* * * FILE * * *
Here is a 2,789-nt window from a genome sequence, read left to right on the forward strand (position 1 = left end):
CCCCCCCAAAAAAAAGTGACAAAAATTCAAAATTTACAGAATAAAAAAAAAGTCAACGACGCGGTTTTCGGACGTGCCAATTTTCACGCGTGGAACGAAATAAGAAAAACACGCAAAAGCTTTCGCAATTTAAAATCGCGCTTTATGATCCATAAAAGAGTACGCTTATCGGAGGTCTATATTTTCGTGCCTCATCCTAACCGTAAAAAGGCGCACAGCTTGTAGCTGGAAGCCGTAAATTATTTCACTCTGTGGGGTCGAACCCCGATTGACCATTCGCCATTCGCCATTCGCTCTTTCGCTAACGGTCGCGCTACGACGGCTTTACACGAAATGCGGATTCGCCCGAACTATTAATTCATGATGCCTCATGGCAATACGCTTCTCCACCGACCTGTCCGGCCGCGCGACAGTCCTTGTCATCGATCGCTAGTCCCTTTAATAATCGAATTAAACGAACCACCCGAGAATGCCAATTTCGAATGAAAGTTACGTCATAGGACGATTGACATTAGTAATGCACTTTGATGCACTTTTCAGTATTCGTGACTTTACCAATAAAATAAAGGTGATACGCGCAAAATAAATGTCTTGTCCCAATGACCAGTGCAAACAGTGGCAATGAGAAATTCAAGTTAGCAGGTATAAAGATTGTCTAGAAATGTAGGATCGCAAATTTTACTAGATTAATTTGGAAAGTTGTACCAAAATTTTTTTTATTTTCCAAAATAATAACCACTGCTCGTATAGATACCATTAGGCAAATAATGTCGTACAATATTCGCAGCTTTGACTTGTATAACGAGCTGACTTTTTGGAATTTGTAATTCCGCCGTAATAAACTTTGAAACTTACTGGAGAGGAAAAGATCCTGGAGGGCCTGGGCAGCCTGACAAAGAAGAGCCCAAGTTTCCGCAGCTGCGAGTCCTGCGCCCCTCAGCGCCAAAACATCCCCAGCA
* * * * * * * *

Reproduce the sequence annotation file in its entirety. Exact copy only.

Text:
Here is a 2,789-nt window from a genome sequence, read left to right on the forward strand (position 1 = left end):
CCCCCCCAAAAAAAAGTGACAAAAATTCAAAATTTACAGAATAAAAAAAAAGTCAACGACGCGGTTTTCGGACGTGCCAATTTTCACGCGTGGAACGAAATAAGAAAAACACGCAAAAGCTTTCGCAATTTAAAATCGCGCTTTATGATCCATAAAAGAGTACGCTTATCGGAGGTCTATATTTTCGTGCCTCATCCTAACCGTAAAAAGGCGCACAGCTTGTAGCTGGAAGCCGTAAATTATTTCACTCTGTGGGGTCGAACCCCGATTGACCATTCGCCATTCGCCATTCGCTCTTTCGCTAACGGTCGCGCTACGACGGCTTTACACGAAATGCGGATTCGCCCGAACTATTAATTCATGATGCCTCATGGCAATACGCTTCTCCACCGACCTGTCCGGCCGCGCGACAGTCCTTGTCATCGATCGCTAGTCCCTTTAATAATCGAATTAAACGAACCACCCGAGAATGCCAATTTCGAATGAAAGTTACGTCATAGGACGATTGACATTAGTAATGCACTTTGATGCACTTTTCAGTATTCGTGACTTTACCAATAAAATAAAGGTGATACGCGCAAAATAAATGTCTTGTCCCAATGACCAGTGCAAACAGTGGCAATGAGAAATTCAAGTTAGCAGGTATAAAGATTGTCTAGAAATGTAGGATCGCAAATTTTACTAGATTAATTTGGAAAGTTGTACCAAAATTTTTTTTATTTTCCAAAATAATAACCACTGCTCGTATAGATACCATTAGGCAAATAATGTCGTACAATATTCGCAGCTTTGACTTGTATAACGAGCTGACTTTTTGGAATTTGTAATTCCGCCGTAATAAACTTTGAAACTTACTGGAGAGGAAAAGATCCTGGAGGGCCTGGGCAGCCTGACAAAGAAGAGCCCAAGTTTCCGCAGCTGCGAGTCCTGCGCCCCTCAGCGCCAAAACATCCCCAGCA